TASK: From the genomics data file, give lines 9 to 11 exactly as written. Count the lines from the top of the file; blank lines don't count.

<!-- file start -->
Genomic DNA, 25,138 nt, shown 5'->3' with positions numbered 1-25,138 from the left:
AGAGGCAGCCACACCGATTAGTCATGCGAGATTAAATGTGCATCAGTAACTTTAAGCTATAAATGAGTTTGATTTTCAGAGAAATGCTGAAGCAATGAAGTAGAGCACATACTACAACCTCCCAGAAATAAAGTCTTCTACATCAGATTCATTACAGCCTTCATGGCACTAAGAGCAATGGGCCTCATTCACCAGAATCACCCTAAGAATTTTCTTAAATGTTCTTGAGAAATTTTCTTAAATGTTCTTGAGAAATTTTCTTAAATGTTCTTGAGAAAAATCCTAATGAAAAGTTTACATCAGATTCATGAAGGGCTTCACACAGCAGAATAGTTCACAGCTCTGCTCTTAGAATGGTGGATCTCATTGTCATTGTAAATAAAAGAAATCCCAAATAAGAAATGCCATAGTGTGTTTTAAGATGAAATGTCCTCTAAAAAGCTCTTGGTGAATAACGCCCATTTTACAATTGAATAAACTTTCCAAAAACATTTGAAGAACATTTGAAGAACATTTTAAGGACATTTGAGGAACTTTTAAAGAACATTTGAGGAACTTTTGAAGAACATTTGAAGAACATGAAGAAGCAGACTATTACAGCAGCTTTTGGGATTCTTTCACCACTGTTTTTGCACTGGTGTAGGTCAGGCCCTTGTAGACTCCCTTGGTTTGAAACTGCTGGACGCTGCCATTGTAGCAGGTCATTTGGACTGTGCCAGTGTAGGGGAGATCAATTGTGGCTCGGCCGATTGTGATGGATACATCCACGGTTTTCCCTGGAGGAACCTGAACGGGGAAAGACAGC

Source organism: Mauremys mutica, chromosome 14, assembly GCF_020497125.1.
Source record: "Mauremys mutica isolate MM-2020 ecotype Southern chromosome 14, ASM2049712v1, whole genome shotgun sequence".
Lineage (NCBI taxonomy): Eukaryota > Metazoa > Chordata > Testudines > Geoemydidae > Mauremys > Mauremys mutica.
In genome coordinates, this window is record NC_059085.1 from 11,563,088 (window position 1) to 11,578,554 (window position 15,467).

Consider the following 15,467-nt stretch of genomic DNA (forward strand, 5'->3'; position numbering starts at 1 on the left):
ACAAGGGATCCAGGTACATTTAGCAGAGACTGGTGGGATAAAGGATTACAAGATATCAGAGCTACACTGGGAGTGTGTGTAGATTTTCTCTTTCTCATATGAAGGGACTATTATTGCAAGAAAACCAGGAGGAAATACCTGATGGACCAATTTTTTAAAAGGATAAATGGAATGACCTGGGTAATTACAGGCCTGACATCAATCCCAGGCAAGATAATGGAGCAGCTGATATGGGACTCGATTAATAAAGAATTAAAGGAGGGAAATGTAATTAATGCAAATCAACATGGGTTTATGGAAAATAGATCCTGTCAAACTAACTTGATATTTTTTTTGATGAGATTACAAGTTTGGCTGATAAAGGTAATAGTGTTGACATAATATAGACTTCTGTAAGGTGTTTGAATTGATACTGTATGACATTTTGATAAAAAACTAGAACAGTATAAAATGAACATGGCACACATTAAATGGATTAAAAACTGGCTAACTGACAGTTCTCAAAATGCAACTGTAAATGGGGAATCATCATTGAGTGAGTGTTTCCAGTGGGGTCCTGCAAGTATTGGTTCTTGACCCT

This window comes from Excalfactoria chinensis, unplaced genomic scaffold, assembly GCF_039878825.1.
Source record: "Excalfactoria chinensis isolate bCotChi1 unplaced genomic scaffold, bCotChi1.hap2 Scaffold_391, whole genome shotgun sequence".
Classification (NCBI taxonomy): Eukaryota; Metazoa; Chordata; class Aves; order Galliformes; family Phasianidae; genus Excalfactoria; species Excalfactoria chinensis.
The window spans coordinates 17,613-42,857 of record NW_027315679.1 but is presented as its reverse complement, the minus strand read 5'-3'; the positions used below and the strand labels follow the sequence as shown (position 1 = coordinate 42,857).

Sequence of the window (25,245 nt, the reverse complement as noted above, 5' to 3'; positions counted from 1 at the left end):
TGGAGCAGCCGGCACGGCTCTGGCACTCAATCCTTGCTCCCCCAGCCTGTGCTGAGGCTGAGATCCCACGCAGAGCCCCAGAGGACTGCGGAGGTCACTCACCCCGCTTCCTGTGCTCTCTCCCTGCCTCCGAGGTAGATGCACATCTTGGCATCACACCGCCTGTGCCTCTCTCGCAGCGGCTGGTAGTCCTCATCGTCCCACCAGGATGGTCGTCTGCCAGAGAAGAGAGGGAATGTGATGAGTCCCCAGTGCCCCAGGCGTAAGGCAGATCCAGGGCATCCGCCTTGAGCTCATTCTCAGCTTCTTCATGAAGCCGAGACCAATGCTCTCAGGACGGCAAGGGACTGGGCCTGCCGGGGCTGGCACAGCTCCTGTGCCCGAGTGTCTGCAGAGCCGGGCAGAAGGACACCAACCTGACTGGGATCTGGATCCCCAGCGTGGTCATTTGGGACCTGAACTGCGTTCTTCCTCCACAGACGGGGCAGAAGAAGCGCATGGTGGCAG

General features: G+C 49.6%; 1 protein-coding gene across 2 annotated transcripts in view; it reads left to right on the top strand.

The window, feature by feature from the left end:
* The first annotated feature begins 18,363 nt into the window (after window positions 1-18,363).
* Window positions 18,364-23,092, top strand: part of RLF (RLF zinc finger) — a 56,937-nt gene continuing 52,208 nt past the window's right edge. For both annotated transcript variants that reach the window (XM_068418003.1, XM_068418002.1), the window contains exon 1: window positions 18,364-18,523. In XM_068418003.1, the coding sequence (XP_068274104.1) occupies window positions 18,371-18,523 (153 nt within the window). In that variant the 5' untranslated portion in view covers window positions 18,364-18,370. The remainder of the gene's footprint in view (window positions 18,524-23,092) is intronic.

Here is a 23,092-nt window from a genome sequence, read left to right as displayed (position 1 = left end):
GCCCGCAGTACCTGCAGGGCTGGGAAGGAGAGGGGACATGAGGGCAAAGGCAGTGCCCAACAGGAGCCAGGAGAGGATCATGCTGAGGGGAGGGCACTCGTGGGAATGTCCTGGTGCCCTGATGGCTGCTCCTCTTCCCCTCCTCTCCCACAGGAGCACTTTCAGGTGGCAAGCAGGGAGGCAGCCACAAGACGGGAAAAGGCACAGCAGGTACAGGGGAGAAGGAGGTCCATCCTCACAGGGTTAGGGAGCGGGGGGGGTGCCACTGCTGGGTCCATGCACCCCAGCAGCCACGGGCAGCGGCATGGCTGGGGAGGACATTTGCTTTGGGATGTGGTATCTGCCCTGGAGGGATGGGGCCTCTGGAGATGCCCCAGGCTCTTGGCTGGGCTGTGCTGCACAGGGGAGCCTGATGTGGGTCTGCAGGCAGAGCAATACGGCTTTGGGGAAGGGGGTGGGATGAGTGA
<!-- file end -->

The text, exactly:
This window comes from Excalfactoria chinensis, unplaced genomic scaffold, assembly GCF_039878825.1.
Source record: "Excalfactoria chinensis isolate bCotChi1 unplaced genomic scaffold, bCotChi1.hap2 Scaffold_391, whole genome shotgun sequence".
Classification (NCBI taxonomy): Eukaryota; Metazoa; Chordata; class Aves; order Galliformes; family Phasianidae; genus Excalfactoria; species Excalfactoria chinensis.